Katie Schroeder is a PhD candidate at Case Western Reserve University working at the cross-sections of medical and environmental history. Her current research project unpacks an all-but-forgotten public health crisis in the mid-nineteenth century that shaped early American perceptions of nuisance law, health and property rights, and the unequal distribution of harms. Examining quarantine as infrastructure, she underscores the influence of local politics, urban development, and changing spatial dynamics in the New York Harbor. Other research interests include death studies, historical geography, and bioethics.
Katrin Kleemann is a doctoral candidate at the Rachel Carson Center / LMU Munich in Germany, she studies environmental history and geology. Her doctoral project titled “A Mist Connection” investigates the Icelandic Laki fissure eruption of 1783 and its impacts on the northern hemisphere. She holds a master’s degree in early modern history and a bachelor’s degree in history and cultural anthropology. Katrin receives a fellowship from the Andrea von Braun Foundation, which supports interdisciplinary research. She also is the social media editor for the Climate History Network and HistoricalClimatology.com.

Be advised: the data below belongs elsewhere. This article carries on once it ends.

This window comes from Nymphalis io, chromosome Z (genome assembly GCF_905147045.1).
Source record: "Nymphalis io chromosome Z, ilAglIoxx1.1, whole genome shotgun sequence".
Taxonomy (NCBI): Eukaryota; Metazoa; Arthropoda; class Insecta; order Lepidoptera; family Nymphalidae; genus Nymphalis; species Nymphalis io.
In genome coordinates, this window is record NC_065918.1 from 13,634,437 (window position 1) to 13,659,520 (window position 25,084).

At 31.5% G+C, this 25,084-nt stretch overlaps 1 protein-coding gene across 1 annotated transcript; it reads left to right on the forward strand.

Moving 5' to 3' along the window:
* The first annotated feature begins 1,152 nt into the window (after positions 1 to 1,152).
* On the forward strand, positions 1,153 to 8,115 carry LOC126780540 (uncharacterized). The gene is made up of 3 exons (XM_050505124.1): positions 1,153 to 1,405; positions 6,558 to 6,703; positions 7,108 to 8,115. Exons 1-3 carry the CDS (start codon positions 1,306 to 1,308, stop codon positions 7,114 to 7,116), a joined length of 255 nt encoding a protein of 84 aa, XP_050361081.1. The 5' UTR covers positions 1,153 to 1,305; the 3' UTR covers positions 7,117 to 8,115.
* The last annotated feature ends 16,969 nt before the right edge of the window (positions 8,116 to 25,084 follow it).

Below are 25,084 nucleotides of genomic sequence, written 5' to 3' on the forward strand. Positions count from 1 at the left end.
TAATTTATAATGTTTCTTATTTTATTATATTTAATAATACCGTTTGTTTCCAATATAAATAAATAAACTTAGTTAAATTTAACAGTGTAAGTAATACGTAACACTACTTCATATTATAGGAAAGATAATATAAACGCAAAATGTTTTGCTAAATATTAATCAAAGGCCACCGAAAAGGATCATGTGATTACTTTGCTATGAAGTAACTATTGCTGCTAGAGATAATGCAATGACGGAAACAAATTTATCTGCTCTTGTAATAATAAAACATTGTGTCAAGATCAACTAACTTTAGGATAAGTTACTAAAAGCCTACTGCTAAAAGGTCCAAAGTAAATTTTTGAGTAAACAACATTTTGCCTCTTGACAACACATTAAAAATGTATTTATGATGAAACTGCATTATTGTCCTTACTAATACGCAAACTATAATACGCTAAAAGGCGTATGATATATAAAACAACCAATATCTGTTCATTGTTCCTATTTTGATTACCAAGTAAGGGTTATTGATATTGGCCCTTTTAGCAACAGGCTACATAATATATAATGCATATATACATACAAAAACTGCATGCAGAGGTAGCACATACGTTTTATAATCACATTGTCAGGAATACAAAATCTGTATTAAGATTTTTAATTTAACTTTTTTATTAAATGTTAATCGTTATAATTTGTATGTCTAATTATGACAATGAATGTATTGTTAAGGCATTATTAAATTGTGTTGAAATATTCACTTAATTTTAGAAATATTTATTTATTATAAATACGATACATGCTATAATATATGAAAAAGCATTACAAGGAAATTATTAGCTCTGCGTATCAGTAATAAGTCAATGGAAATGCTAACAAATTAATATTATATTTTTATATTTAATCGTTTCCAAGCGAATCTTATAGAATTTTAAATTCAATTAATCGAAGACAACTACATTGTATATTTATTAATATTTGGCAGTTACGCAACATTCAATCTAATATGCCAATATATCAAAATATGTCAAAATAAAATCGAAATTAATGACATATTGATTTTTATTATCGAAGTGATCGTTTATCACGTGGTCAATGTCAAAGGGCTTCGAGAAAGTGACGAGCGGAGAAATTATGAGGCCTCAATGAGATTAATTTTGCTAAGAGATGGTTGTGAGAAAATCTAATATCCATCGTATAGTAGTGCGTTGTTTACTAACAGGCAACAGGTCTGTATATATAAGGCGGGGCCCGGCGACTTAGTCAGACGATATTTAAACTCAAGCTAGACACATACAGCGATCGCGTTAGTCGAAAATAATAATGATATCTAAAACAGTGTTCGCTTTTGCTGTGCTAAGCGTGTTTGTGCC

Katy Kole de Peralta
Dr. Katy Kole de Peralta is an assistant professor of history at Idaho State University. Her research integrates the history of medicine and environment on early-modern Iberia and Peru to 1) capture the intrinsic, and historical relationship between environment and health in urban areas; 2) demonstrate the evolution of health as a fluid, changing concept depending on the social and cultural context within which it was produced; and 3) use the digital humanities and open-access platforms to make enviro-health history accessible to English- and Spanish-speaking audiences.